to teach people something) and instructive, they give insight and promote understanding that is often inaccessible by other means. Because all parents are teachers, parables are powerful in parent’s paws as well.
Life is the stories you can tell…….and often there is a moral to the story.
Two Saturdays ago our fabulous friends, the aMAZing Mayes, again took us rock climbing. Chick scaled a tricky face and then followed an ascending ledge. At the ledge’s ending edge sat a significant boulder that had to be circumvented before one could finish the climb. Somehow Chick found himself straddling the boulder, facing the clear, blue sky. His position was great for conversing but it was not-so-great for climbing. “I cannot see a way up”, he said repeatedly, as he sat there, apparently stuck, “I cannot see a way up.”
Of course he could not see a way up; he was not looking up. He was looking down and out. If we want to go up, we need to look up. When Chick turned, faced the mountain, and began looking, he found a way up and was soon at the top.
Two or so weeks ago I gave my students the final test on the ecology unit. I am fundamentally opposed and philosophically against giving students impossible tasks. In the Teresa Hislop Book of Teaching everyone who earnestly tries should be able to earn 100% on my tests; the test is not easy but it is passable. To this end, I give students very comprehensive review sheets. The tests are long and complicated enough that the review sheet must be truly studied to be helpful—a casual glance will not do—but dedicated study will yield a high score. During the class period before the test I encouraged and challenged the students, promising them high scores, if they would study.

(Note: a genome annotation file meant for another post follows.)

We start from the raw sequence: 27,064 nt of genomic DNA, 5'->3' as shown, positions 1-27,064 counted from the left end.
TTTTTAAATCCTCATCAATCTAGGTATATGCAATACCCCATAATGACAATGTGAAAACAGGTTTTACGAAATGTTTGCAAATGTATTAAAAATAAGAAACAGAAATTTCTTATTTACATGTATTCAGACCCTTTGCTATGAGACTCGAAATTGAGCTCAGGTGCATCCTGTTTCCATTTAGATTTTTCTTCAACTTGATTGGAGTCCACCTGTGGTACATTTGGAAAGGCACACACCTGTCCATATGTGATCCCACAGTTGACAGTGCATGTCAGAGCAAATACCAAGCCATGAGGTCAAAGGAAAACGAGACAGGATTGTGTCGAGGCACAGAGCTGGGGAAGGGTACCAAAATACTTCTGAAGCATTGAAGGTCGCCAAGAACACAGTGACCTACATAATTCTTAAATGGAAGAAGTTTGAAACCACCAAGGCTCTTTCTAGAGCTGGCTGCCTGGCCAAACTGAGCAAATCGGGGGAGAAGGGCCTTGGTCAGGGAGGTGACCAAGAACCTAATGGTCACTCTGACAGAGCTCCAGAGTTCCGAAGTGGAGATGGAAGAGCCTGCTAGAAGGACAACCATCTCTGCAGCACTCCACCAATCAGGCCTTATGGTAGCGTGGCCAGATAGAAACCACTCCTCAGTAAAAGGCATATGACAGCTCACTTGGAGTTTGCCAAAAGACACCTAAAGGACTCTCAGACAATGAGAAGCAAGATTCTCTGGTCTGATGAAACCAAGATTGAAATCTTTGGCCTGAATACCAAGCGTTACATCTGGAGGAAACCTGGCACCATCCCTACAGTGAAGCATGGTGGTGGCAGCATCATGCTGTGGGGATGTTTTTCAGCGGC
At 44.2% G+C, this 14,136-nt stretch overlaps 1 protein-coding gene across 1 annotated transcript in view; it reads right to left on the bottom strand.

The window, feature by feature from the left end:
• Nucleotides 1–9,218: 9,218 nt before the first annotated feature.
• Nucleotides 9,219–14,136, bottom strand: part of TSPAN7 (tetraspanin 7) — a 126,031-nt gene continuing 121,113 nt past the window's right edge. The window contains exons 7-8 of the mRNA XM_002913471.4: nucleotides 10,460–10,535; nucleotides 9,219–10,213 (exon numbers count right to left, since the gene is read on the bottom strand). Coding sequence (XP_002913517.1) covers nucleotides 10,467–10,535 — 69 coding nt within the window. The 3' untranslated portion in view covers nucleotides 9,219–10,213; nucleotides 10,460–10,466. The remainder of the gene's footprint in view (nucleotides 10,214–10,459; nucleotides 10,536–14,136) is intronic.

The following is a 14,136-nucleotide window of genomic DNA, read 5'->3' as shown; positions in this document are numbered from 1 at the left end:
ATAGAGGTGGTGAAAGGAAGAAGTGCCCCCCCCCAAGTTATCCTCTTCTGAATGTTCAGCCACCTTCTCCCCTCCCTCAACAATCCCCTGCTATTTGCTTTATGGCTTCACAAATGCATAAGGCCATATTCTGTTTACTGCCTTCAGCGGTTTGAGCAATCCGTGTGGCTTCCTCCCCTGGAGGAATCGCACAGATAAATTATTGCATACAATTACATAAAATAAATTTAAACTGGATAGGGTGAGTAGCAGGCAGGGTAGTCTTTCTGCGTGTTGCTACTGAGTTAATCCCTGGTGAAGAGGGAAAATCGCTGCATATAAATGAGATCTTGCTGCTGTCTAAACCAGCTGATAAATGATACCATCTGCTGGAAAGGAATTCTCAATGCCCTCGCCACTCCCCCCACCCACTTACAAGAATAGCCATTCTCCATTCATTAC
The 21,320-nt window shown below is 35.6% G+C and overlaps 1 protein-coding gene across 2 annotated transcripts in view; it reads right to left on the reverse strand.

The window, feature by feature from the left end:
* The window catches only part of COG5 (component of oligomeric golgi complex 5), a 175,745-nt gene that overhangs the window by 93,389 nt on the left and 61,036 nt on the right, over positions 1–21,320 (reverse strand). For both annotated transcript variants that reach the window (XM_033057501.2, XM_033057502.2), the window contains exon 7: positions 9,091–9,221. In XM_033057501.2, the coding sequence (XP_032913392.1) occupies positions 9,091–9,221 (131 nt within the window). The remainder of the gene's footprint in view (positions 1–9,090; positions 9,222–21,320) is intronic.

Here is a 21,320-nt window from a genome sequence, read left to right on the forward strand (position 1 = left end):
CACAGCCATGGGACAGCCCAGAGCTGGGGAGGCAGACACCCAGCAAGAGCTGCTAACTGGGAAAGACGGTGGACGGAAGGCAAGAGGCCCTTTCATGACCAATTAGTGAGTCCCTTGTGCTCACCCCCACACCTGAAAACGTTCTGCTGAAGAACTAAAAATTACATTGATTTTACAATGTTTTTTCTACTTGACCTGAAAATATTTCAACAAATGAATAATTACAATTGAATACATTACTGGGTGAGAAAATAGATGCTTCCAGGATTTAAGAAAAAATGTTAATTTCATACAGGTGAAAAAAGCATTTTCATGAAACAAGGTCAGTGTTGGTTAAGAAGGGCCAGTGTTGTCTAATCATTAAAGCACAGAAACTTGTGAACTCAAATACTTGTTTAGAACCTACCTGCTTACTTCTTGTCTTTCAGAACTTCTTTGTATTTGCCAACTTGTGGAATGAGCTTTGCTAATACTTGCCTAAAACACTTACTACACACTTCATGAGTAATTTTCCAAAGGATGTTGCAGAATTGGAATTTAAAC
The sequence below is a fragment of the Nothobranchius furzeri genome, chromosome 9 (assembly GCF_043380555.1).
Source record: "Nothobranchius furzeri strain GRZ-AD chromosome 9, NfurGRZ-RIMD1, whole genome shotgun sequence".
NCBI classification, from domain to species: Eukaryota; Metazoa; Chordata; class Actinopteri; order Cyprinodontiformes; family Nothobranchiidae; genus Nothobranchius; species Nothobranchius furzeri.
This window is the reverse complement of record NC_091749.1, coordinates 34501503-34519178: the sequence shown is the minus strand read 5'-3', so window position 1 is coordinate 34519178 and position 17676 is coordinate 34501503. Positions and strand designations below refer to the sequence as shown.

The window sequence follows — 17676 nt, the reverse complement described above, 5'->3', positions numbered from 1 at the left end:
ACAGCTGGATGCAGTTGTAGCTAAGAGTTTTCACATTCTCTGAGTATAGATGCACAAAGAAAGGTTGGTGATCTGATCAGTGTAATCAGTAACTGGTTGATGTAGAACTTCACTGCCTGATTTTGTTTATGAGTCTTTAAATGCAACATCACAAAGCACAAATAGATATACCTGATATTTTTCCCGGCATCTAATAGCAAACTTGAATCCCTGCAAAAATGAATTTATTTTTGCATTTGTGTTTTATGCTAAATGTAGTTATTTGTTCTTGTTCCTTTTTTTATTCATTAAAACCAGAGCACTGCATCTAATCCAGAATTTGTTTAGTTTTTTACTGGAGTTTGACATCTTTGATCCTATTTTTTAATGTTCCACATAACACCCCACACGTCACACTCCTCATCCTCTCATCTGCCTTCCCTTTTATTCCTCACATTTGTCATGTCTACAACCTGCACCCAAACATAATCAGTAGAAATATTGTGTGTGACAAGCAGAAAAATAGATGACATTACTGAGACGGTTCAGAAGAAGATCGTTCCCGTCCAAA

Test day brought a mixed bag of results; most students did really well, thirteen students earned 100%, class averages were 80%, 88%, and 96% for three of my classes. Some students really stepped up to the mark. Two students, in particular, warmed my heart. The two boys, neither of whom were stellar students, both earned 100%. They clearly had faith in my promise and their faith brought forth the promised results. There was a group of students in the fourth class, however, that showed little improvement from pre- to post scores. They failed the test and there was a reason for their dismal showing; they do not think in class and they did not study at home. “You can lead a horse to water but you can’t make him drink.
You can lead a student to knowledge but you can’t make him think.”
I was so FRUSTRATED. As I looked at their low scores I found myself agonizing internally. “I gave you everything,
EVERYTHING, you needed to succeed. All you had to do was use what I gave you!”
Suddenly time stopped as an insight pierced my lamentations. It was as if I were experiencing our Heavenly Father’s feelings as He surveys us, His children, and laments over our sadness and turmoil. “I have given you everything, EVERYTHING, you need to succeed. All you have to do is use what I have given you.”
It is true. He has given us everything we need to succeed—the opportunity to converse directly with Him [prayer]; His written word to study and apply [scriptures]; the power to act in His name [priesthood]; covenants that protect us and bind us to Him [baptism, temple ordinances]; a spokesman to reveal His will to us in a chaotic, ever-changing world [a modern prophet]; children of God whom we can serve and who serve us [neighbors and associates]; and, most significantly, a Savoir who, with His example, taught us how to live, who, with His blood and suffering, paid for our sins, and who, by rising from the dead, conquered death, giving all of us the gift of immortality [His Only Begotten Son, even Jesus Christ]. EVERYTHING. All we need to do is use what we have been given.